(264e) Biomass Conversion to Functionalized Carbon

Ahmadi, M., Conn Center for Renewable Energy Research, University of Louisville
Jasinski, J., University of Louisville
Satyavolu, J., University of Louisville
Sunkara, M., University of Louisville

Conversion to Functionalized Carbon

Masoudeh Ahmadi, Jacek Jasinski, Jagannadh Stayavolu, Mahendra Sunkara*

Conn Center for Renewable Energy
Research, University of Louisville, Louisville KY 40292,
United States

*Corresponding Author: mksunk01@exchange.louisville.edu

In this
research emphasis is placed on the applied methodology to produce
functionalized carbon from hemp agriculture by products. We have studied an effective, economic,
and novel technology to transform lignocellulosic biomass
into the functionalized carbon. The effects of various parameters on the
preparation such as carbonization methodology and impregnation ratio were
studied and their effects on the textural properties such as surface area, pore
volume and crystalline structure were discussed. There has been a large amount of research and interest in the conversion
of biomass to carbons for various applications. However, the challenges remain
both in terms of processing time scale and also with the ability to tune the
resulting carbonÕs properties. In addition, the functionalization schemes for
using the resulting carbons toward catalyst schemes require additional
development. The challenges in utilizing carbon supports for catalysts include
uniform dispersion of active catalyst metals and metal oxide clusters and
improved catalyst and support interactions.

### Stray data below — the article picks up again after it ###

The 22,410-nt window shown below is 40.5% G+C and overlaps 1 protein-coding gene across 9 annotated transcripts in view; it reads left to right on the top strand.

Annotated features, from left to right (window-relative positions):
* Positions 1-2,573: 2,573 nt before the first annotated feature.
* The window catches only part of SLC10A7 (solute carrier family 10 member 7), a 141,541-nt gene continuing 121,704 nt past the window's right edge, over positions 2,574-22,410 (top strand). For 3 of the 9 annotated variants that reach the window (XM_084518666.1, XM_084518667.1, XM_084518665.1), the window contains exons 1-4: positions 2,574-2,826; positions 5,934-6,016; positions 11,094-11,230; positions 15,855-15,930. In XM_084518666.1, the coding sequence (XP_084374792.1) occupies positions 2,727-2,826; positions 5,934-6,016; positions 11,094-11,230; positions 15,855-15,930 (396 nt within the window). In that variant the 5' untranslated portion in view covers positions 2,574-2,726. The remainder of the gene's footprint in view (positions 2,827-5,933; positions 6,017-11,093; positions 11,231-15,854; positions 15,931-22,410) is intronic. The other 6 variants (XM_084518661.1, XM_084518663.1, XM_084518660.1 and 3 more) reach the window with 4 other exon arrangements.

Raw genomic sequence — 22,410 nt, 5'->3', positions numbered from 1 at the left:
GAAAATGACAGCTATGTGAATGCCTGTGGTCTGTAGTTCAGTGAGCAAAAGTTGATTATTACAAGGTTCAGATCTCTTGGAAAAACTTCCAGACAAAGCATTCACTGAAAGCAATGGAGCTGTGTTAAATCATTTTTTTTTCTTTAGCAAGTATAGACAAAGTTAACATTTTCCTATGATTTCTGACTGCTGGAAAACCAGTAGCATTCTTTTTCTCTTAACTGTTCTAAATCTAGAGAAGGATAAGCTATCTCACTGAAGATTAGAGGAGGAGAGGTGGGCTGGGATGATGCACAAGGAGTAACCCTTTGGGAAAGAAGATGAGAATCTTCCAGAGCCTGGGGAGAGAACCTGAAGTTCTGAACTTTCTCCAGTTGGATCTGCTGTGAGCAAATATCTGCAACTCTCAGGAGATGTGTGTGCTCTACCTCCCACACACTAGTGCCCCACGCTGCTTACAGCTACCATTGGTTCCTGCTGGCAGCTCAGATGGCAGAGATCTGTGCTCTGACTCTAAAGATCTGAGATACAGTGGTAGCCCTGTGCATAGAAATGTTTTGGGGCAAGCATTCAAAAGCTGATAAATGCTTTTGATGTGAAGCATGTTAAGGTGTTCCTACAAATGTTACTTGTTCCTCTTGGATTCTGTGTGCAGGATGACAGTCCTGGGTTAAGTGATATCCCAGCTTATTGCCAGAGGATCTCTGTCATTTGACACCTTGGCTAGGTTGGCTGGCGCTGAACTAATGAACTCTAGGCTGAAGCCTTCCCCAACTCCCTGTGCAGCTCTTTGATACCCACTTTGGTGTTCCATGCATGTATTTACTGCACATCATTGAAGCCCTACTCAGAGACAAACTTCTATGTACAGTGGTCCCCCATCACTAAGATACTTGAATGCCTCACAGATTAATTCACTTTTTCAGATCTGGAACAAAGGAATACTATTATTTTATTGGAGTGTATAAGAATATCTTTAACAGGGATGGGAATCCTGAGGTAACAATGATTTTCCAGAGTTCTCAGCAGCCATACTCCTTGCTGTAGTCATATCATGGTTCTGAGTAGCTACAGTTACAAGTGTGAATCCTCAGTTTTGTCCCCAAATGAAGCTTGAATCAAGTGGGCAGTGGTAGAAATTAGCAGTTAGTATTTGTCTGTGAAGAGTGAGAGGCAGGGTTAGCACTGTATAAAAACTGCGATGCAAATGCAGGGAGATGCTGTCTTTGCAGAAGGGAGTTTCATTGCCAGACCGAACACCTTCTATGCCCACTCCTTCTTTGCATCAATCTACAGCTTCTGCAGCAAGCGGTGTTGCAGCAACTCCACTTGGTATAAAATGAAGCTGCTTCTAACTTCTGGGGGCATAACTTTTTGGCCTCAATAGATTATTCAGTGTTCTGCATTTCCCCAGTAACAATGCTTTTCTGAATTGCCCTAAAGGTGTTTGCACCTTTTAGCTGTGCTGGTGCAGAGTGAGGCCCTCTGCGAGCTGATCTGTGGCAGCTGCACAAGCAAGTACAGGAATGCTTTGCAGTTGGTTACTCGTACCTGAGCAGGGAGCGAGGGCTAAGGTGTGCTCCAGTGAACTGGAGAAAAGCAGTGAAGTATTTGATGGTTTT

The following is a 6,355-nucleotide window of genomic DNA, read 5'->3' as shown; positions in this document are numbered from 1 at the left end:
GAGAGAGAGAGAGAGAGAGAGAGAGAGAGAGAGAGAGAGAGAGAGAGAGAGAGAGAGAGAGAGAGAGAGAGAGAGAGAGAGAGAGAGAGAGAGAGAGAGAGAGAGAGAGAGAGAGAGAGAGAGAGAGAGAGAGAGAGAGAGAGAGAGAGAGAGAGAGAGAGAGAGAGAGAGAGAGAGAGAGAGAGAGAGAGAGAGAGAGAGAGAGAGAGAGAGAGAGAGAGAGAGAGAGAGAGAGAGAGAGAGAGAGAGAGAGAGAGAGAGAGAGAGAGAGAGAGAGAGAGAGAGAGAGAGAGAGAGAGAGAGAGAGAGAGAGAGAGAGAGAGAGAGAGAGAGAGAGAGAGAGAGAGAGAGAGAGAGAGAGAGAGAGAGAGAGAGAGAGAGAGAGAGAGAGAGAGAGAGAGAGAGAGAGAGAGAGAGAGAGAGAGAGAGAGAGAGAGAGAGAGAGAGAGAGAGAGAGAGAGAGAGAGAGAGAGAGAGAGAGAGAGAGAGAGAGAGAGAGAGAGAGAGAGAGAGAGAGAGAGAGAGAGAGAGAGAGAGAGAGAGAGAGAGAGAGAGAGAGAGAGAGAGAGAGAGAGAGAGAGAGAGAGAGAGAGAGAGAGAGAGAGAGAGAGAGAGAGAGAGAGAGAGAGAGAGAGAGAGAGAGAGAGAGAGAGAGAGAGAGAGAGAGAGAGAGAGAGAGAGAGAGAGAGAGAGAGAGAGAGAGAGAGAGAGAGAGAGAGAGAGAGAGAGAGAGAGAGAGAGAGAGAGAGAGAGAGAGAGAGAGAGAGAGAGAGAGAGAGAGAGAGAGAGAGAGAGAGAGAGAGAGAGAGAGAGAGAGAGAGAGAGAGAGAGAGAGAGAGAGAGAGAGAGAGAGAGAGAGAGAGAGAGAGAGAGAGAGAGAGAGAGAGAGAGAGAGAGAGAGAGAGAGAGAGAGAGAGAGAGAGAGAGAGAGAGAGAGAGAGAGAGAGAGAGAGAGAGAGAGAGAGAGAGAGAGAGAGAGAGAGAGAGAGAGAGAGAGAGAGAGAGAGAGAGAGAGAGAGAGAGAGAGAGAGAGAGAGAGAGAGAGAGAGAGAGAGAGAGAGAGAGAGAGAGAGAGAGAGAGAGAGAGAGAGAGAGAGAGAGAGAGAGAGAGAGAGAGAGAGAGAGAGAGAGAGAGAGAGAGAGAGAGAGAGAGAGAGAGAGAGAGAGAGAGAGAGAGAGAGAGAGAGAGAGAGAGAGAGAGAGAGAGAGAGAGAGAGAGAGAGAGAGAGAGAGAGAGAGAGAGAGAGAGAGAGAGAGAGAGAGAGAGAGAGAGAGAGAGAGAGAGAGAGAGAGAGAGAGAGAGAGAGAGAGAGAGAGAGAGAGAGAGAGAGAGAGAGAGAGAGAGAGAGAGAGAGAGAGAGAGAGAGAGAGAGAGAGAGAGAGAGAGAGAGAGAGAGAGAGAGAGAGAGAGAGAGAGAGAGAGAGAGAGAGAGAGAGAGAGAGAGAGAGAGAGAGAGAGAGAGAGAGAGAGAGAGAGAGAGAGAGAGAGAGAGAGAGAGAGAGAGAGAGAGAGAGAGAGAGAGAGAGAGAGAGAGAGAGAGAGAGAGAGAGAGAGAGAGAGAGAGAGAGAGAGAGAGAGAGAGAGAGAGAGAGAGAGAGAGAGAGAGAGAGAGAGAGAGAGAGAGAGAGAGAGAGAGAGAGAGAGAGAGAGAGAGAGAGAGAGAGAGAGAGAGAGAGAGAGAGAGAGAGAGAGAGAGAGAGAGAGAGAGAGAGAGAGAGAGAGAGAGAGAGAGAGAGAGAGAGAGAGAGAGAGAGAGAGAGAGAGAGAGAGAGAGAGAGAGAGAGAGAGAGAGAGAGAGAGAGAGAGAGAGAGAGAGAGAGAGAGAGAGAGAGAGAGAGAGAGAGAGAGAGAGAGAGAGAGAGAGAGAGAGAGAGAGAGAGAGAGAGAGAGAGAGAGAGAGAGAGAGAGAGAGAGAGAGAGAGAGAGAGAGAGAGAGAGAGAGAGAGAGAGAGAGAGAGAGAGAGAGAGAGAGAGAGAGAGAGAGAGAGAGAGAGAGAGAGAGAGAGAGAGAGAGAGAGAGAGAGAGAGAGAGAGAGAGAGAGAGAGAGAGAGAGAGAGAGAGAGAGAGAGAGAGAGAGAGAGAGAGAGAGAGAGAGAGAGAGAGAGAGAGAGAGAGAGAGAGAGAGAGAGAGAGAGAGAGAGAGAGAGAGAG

In this study, Hemp fibers were mixed
with KOH solution with different impregnation ratio. Then carbonization was
done in a horizontal tube furnace under nitrogen flow at 700ûC for one hour. Textural
and chemical properties for the samples were investigated by means of XRD, SEM,
BET, FTIR and XPS. The textural properties of carbon were found to be strongly
dependent on the carbonization method and impregnation ratio. Reduction
technique was used to load Pt particles on to the
resulting carbon structures using tetraammine
platinum nitrate as Pt precursor. The carbon supports
were first impregnated with tetraammine platinum
nitrate to produce 5%wt Pt/C. The mixture was further
dried overnight at 100 ¡C followed by reduction under flowing hydrogen at 450¡C
for 2 h using tube furnace to remove the ligands of the precursor and to reduce
the metal to its active elemental state. In this presentation, various mechanistic
models will be presented on the carbonization of biomass using different means.